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  • HomeLatest NewsThe Physio Clinic Blog
  • The Physio Clinic Blog

    With foot pain affecting 20% of the population in Australia, it’s a question affecting 1 in 5 people who are seeking the best treatment without having to use ‘guess work.’

    To answer the question of who is the best to see, Tom from Posture Podiatry walks us through what they both do and provides some examples...

    Both podiatrists and physiotherapists are dedicated to helping people perform at their best.

    Physiotherapists are qualified to assess, diagnose, treat and prevent a wide range of health conditions and movement disorders by physical methods such as movement and exercise, manual therapy, education and advice.

    Physiotherapy treatment helps repair damage, reduce stiffness and pain, increase mobility and improve quality of life.

    Podiatrists are dedicated to the prevention, diagnosis, treatment and rehabilitation of medical and surgical conditions of the feet and lower limbs.

    Podiatry treatment also helps repair damage, reduce stiffness and pain, increase mobility and improve quality of life.

    There are things a physiotherapist will do that a podiatrist won't do, and conversely there are also things a podiatrist will do that a physiotherapist won't do, such as:

    •    Removal of corns, callus and other painful lesions

    •    Diagnosis and treatment of skin disorders

    •    Administration of local anaesthetic

    •    Surgical treatment of ingrown toenails

    So, if your foot problem is related to one of the above, it is best to see a podiatrist!

    For general foot pain or ankle sprains, physio’s and podiatrists often work together to get the best outcomes for their clients.

    Physio to Podiatrist example…

    Most teams have a physiotherapist on their roster to be able to help protect, manage and rehabilitate acute injuries such as ankle sprains.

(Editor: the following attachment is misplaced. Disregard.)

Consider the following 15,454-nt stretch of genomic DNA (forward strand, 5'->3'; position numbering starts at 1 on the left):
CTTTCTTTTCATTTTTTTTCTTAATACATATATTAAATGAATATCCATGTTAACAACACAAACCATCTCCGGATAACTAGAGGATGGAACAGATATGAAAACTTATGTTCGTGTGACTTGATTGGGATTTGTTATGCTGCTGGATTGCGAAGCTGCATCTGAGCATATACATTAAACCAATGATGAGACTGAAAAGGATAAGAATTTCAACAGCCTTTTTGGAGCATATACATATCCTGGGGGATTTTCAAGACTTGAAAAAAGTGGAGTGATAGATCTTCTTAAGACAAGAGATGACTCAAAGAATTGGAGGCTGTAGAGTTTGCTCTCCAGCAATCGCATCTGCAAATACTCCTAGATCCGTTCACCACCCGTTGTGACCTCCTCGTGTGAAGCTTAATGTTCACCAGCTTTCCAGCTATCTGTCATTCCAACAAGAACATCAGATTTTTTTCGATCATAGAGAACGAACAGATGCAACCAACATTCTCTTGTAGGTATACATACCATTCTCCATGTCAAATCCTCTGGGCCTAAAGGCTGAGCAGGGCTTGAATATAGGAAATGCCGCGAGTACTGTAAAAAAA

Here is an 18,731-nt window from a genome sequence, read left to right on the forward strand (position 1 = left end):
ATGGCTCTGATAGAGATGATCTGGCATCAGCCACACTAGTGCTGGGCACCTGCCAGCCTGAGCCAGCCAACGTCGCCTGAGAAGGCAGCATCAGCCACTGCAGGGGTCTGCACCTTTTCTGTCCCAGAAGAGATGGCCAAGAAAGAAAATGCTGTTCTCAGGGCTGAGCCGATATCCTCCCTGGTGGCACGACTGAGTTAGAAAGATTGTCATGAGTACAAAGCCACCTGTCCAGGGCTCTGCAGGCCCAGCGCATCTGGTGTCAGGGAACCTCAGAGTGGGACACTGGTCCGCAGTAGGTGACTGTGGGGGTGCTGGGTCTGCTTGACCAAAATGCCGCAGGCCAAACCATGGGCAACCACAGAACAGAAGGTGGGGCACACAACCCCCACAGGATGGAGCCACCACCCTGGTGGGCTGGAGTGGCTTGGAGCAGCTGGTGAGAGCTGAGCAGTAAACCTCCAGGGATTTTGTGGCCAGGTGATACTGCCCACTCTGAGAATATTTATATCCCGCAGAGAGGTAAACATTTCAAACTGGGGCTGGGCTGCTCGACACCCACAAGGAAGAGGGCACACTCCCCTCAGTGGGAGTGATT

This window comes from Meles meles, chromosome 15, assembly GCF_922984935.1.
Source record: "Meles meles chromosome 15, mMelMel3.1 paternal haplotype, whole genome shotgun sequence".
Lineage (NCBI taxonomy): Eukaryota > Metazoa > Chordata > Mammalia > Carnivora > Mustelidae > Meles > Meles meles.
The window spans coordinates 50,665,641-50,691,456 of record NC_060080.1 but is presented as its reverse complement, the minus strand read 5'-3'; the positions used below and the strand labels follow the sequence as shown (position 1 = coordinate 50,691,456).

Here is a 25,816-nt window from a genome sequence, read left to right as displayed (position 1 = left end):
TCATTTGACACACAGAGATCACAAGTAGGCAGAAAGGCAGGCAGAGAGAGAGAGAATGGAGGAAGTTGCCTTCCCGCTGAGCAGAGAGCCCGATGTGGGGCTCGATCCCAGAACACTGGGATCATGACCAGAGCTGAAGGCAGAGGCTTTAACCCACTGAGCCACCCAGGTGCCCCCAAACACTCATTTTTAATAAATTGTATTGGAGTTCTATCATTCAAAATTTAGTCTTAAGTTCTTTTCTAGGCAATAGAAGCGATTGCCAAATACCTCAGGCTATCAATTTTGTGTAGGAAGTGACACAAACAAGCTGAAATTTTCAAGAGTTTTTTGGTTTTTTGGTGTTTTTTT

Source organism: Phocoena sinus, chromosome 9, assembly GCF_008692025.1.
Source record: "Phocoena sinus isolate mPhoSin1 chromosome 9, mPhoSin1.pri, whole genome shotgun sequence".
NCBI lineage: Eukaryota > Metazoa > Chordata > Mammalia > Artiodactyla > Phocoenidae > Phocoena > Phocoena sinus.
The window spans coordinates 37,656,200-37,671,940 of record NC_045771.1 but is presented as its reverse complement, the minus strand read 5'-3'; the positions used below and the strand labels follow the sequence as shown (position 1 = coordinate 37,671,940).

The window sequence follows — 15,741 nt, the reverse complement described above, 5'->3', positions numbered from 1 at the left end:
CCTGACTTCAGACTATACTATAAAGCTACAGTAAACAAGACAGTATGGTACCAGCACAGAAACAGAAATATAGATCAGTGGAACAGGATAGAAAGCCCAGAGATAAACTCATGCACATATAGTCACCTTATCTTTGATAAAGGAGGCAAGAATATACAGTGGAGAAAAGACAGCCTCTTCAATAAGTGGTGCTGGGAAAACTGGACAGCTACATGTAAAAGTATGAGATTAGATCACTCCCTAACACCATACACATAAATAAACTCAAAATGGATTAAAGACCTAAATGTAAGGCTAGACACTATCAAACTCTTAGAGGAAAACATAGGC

However, if the same person frequently sprains their ankle, they might be referred to a podiatrist to look further into the inner workings of their feet, to uncover other reasons for the injury.

    Clients have their foot mechanics and walking assessed, and they may be prescribed orthotics or specific foot mobilisation and strengthening to solve the problem.

    Podiatrist to Physio example…

    A podiatrist treating someone for chronic foot pain may find there are factors from higher up contributing to the pain, such as gluteal weakness, hip rotation issues and core stability problems. The podiatrist will rely on a physiotherapist to treat the problem areas higher up in the body and prescribe exercises to release and strengthen the area.

    Together, clients have a much better chance of a successful outcome!

    Both physiotherapists and podiatrists will both provide taping for sports injuries, massage and mobilise feet, and assess posture and gait, but it's important that your physiotherapist and podiatrist are both working together for the best outcome.

    Understanding the importance of recognising each other's strengths is what results in the best outcome for our clients.

    The Physio Clinic works with the podiatrists at Posture Podiatry, who are highly trained in the treatment of foot conditions, and have won awards for their outstanding level of service.

    Your treatment works best when both your physio and podiatrist are both working together for your benefit.

    Tom Kolesnik
    B.Pod, Accredited Podiatrist

    Posture Podiatry
    58 North Terrace KENT TOWN  SA  5067
    Ph: 08 8362 5900

    www.posturepodiatry.com.au
    facebook.com/posturepodiatry

    Posture Podiatry and The Physio Clinic South Australia